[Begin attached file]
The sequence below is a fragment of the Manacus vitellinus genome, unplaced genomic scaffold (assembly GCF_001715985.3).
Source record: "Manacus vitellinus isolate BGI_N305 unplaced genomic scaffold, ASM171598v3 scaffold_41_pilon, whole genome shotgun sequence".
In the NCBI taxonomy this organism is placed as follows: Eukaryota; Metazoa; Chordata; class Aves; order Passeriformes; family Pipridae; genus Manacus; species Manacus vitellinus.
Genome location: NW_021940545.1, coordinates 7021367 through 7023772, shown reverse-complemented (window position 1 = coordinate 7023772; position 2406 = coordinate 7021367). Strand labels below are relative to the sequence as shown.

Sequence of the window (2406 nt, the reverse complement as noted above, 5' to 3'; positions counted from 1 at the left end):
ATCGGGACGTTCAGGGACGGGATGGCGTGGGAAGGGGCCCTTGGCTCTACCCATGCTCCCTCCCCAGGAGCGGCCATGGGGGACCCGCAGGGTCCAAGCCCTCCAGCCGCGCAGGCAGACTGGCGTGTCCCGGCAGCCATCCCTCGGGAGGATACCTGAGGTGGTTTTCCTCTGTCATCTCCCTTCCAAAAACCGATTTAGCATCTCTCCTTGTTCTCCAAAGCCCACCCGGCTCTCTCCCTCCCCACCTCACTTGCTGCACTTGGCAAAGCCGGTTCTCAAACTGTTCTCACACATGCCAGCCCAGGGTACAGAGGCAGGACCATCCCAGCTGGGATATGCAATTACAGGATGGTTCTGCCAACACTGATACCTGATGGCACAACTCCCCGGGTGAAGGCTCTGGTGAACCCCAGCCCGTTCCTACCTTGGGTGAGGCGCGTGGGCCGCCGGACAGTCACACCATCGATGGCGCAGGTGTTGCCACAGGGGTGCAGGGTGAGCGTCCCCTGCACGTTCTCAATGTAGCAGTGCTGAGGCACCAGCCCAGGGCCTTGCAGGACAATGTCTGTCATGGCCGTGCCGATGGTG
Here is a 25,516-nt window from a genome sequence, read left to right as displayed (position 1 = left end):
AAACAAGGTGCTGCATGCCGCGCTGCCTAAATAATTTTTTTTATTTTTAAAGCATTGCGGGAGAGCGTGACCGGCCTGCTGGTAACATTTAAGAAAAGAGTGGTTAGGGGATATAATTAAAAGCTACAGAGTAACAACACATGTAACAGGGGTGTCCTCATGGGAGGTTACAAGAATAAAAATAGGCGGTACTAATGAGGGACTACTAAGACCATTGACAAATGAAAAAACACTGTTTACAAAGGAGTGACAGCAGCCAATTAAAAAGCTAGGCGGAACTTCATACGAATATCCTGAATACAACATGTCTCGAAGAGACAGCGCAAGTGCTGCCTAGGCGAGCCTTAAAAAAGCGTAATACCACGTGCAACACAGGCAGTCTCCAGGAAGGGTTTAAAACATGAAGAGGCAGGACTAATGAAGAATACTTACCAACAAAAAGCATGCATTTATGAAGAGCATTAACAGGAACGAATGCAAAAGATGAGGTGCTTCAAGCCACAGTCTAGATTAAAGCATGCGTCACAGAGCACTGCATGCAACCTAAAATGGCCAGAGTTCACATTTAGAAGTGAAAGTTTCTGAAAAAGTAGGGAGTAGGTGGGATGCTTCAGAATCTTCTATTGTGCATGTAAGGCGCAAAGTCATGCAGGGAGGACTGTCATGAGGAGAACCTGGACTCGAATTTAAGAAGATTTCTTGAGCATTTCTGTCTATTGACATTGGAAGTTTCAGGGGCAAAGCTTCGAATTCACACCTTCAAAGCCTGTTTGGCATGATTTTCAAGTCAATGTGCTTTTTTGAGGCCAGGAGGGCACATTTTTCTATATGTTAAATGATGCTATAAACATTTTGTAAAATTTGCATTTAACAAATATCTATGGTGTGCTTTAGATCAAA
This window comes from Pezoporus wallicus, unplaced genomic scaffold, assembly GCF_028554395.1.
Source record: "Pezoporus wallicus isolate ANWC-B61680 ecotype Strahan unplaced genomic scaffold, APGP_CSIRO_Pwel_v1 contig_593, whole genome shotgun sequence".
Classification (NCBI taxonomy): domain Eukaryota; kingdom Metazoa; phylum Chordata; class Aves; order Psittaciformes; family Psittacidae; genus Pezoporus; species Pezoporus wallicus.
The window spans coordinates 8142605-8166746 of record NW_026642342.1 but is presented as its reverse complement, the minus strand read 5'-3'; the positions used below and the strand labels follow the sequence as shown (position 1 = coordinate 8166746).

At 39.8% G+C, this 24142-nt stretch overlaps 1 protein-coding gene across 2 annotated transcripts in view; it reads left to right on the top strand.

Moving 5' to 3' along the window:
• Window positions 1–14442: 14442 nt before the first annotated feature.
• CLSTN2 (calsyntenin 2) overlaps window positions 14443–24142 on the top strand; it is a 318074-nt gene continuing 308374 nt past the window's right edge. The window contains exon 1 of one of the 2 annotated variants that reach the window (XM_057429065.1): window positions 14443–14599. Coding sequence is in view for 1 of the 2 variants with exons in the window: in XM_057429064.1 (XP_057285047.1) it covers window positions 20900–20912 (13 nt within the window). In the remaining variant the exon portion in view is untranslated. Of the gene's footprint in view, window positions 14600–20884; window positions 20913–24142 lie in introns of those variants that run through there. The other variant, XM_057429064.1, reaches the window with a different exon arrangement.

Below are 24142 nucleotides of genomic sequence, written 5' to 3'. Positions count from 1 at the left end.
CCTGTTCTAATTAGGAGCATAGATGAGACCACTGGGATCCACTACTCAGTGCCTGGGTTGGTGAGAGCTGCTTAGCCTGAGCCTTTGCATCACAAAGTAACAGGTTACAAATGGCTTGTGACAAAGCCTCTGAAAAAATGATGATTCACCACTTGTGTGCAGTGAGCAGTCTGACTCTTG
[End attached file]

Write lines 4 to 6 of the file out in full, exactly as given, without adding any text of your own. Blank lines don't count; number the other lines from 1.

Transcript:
Genome location: NW_021940545.1, coordinates 7021367 through 7023772, shown reverse-complemented (window position 1 = coordinate 7023772; position 2406 = coordinate 7021367). Strand labels below are relative to the sequence as shown.

Sequence of the window (2406 nt, the reverse complement as noted above, 5' to 3'; positions counted from 1 at the left end):
ATCGGGACGTTCAGGGACGGGATGGCGTGGGAAGGGGCCCTTGGCTCTACCCATGCTCCCTCCCCAGGAGCGGCCATGGGGGACCCGCAGGGTCCAAGCCCTCCAGCCGCGCAGGCAGACTGGCGTGTCCCGGCAGCCATCCCTCGGGAGGATACCTGAGGTGGTTTTCCTCTGTCATCTCCCTTCCAAAAACCGATTTAGCATCTCTCCTTGTTCTCCAAAGCCCACCCGGCTCTCTCCCTCCCCACCTCACTTGCTGCACTTGGCAAAGCCGGTTCTCAAACTGTTCTCACACATGCCAGCCCAGGGTACAGAGGCAGGACCATCCCAGCTGGGATATGCAATTACAGGATGGTTCTGCCAACACTGATACCTGATGGCACAACTCCCCGGGTGAAGGCTCTGGTGAACCCCAGCCCGTTCCTACCTTGGGTGAGGCGCGTGGGCCGCCGGACAGTCACACCATCGATGGCGCAGGTGTTGCCACAGGGGTGCAGGGTGAGCGTCCCCTGCACGTTCTCAATGTAGCAGTGCTGAGGCACCAGCCCAGGGCCTTGCAGGACAATGTCTGTCATGGCCGTGCCGATGGTG